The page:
IP Law Daily Claims of patents directed to automatic spreadsheet creation were not indefinite
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Monday, October 30, 2017

Claims of patents directed to automatic spreadsheet creation were not indefinite

By Cheryl Beise, J.D.

The federal district court in Minneapolis properly construed a key term in the claims of two related patents directed to automatic spreadsheet creation asserted against Microsoft, but the court erred in concluding that the claims were invalid for indefiniteness, the U.S. Court of Appeals for the Federal Circuit has held. The claims did not introduce method elements into system claims, as the district court found, but merely used permissible functional language to describe the capabilities of the claimed system (MasterMine Software, Inc. v. Microsoft Corp., October 30, 2017, Stoll, K.).

MasterMine Software, Inc. sued Microsoft Corp. for infringement of U.S. Patent Nos. 7,945,850 (the ’850 patent) and 8,429,518 (the ’518 patent). The patents share the same specification and relate to methods and systems for allowing "a user to easily mine and report data maintained by a customer relationship management (CRM) application." The patents describe a process for automatic creation of an electronic worksheet. Following adverse claim construction and indefiniteness rulings, the federal district court in Minneapolis entered stipulated judgment of noninfringement and invalidity.

On appeal MasterMine challenged the district court’s construction of the claim term "pivot table," and its finding that claims 8 and 10 of the ’850 patent and claims 1, 2, and 3 of the ’518 patent were invalid for indefiniteness under 32 U.S.C. § 112, ¶ 2 (pre-AIA).

Claim construction. The district court construed "pivot table" to mean "an interactive set of data displayed in rows and columns that can be rotated and filtered to summarize or view the data in different ways." MasterMine argued that the district court’s construction was erroneous because it excluded tables that do not display data.

The Federal Circuit disagreed. The district court’s construction was supported by the claim language, the specification, and the prosecution history. Each time a claim recites the generation of a pivot table, it also recites within the same limitation that the generated pivot table contains data or presents data, the court noted. In addition, the patents’ specification explains that the purpose of pivot tables is to display data that can be viewed, summarized, and manipulated by users and the abstract added that "a report is automatically generated to include a pivot table for displaying the data." Finally, in an attempt to overcome prior art rejections of a related parent patent, the applicant distinguished a prior art reference by emphasizing that the invention claimed a pivot table that is automatically populated when a user selects a spreadsheet field.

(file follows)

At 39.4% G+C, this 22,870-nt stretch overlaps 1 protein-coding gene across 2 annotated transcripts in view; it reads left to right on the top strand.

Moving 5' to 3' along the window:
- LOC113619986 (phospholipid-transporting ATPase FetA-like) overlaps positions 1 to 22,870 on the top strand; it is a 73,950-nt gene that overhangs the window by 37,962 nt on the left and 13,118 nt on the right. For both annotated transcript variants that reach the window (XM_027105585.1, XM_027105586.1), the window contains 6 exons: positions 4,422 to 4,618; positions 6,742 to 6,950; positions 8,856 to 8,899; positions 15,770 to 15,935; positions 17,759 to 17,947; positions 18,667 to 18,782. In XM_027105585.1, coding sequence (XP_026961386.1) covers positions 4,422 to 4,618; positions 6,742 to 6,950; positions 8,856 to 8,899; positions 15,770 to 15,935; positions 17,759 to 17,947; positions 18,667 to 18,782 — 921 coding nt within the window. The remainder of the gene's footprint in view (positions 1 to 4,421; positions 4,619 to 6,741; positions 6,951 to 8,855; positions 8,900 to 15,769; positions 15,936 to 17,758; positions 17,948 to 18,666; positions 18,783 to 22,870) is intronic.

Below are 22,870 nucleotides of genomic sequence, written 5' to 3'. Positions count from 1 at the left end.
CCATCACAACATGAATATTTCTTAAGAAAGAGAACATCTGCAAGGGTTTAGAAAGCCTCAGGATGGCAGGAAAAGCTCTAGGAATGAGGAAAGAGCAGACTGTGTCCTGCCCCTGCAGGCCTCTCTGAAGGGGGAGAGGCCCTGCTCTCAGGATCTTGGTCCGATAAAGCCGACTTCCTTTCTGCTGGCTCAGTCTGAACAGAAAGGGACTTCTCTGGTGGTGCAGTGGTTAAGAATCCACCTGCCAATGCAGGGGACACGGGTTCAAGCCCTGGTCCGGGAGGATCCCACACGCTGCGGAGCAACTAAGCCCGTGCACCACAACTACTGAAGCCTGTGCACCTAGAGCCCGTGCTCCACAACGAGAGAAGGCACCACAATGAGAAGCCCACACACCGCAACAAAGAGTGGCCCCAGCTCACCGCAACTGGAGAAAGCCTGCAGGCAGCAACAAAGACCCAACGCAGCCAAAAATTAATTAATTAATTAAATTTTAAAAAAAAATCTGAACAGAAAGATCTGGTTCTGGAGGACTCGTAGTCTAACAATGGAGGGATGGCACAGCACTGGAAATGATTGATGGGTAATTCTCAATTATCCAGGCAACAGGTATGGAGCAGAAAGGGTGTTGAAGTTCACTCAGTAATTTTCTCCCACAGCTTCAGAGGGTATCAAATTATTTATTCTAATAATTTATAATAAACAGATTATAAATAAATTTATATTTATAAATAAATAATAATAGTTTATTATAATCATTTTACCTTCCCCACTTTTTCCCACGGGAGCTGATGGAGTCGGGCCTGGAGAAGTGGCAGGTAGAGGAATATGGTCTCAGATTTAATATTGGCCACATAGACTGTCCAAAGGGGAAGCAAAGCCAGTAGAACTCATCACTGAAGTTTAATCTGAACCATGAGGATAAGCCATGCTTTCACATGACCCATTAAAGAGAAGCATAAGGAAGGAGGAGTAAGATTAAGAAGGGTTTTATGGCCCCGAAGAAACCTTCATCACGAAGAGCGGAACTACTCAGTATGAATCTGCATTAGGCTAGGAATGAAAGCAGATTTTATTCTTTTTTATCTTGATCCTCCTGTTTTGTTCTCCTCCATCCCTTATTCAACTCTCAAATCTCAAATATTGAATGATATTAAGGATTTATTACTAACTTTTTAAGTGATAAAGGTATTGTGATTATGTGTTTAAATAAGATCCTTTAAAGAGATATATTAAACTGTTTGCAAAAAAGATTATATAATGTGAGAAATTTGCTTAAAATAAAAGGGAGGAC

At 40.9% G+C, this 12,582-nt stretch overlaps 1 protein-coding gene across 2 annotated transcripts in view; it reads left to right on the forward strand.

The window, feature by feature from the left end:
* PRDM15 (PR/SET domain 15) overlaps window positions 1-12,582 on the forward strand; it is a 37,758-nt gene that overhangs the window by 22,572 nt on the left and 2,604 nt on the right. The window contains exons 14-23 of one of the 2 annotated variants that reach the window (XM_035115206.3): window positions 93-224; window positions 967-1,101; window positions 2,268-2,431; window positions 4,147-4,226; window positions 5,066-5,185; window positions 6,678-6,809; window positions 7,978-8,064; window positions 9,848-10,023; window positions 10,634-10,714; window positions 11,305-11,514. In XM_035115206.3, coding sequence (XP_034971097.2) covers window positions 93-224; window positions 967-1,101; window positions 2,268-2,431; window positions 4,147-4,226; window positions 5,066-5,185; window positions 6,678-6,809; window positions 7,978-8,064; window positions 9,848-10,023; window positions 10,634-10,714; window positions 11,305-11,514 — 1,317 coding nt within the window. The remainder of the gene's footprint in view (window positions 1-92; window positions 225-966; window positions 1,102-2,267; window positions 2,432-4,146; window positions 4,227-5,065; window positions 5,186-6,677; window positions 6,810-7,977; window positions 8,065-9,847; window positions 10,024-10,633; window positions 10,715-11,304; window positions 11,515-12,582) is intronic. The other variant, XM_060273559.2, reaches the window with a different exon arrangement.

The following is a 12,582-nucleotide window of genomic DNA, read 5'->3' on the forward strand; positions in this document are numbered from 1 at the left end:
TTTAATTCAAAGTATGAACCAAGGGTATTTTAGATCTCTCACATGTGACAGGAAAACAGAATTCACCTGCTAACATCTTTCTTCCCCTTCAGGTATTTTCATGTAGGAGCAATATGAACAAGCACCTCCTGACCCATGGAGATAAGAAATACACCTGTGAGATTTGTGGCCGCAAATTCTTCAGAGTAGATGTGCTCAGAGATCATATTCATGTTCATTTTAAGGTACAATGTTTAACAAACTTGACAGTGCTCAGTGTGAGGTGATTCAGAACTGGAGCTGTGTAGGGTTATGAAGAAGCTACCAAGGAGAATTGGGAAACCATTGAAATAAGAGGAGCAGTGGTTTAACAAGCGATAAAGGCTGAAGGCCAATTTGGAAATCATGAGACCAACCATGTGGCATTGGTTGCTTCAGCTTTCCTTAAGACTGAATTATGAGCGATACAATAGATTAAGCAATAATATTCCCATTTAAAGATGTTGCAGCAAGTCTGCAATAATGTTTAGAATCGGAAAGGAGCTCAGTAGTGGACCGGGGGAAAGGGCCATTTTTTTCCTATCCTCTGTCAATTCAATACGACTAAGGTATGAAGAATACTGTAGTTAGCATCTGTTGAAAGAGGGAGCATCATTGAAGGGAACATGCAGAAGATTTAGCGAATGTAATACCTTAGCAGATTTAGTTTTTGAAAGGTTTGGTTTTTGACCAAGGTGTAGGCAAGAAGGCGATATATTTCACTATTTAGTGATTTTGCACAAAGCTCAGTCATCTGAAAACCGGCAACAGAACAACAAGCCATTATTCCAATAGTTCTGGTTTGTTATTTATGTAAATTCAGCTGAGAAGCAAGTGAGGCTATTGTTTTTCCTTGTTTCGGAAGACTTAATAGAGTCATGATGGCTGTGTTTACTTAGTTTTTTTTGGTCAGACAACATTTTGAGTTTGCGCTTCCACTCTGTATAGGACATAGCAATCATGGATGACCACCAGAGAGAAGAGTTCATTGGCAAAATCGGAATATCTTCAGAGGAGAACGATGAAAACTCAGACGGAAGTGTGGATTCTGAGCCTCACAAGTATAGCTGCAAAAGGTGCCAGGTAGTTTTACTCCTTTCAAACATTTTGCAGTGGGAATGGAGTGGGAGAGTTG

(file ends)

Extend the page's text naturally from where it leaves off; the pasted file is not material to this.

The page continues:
Indefiniteness. The district court held that claims 8 and 10 of the ’850 patent and claims 1, 2, and 3 of the ’518 patent were invalid for indefiniteness because they introduced method elements into system claims. The Federal Circuit disagreed, finding instead that these claims "are simply apparatus claims with proper functional language."

The Federal Circuit reviewed its case law addressing indefiniteness in the context of claims that contain functional language. In some cases, the court found indefiniteness where a single claim reciting an apparatus and a method of using the apparatus made it unclear when infringement occurs. The claims at issue in this case, however, did not pose this problem because they do not claim activities performed by the user, but focus on the ability of the system to receive and respond to user selection. Moreover, the functional language is specifically tied to structure: the reporting module installed within the CRM software application. Thus, the claims merely use permissible functional language to describe the capabilities of the claimed system, making it clear that infringement occurs when one makes, uses, offers to sell, or sells the claimed system, the court explained.

Concluding that the claims inform those skilled in the art about the scope of the invention with reasonable certainty, the court reversed the district court’s indefiniteness determination, and remanded the case for further proceedings.

The case is No. 2016-2465.

Attorneys: Adam Roger Steinert (Fredrikson & Byron, PA) for MasterMine Software, Inc. Erica D. Wilson (Walters Wilson LLP) for Microsoft Corp.

Companies: Mastermine Software, Inc.; Microsoft Corp.

MainStory: TopStory Patent TechnologyInternet FedCirNews

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